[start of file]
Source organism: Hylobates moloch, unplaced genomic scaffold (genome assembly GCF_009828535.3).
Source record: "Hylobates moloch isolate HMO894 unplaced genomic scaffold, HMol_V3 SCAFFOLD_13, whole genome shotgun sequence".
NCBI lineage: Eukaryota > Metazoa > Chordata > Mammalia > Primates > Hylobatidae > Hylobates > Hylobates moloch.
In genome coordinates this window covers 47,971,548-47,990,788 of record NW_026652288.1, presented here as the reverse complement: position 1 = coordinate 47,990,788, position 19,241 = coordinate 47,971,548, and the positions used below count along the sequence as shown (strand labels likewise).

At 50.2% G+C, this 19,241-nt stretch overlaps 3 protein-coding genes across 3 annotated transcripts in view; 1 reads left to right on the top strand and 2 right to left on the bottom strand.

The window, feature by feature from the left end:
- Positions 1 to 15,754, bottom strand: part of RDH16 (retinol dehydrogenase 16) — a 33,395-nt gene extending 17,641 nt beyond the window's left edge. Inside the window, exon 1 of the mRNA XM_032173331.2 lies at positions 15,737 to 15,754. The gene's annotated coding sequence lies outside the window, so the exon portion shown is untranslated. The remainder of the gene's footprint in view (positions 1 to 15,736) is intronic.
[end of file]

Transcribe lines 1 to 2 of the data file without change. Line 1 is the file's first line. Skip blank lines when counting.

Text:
Source organism: Hylobates moloch, unplaced genomic scaffold (genome assembly GCF_009828535.3).
Source record: "Hylobates moloch isolate HMO894 unplaced genomic scaffold, HMol_V3 SCAFFOLD_13, whole genome shotgun sequence".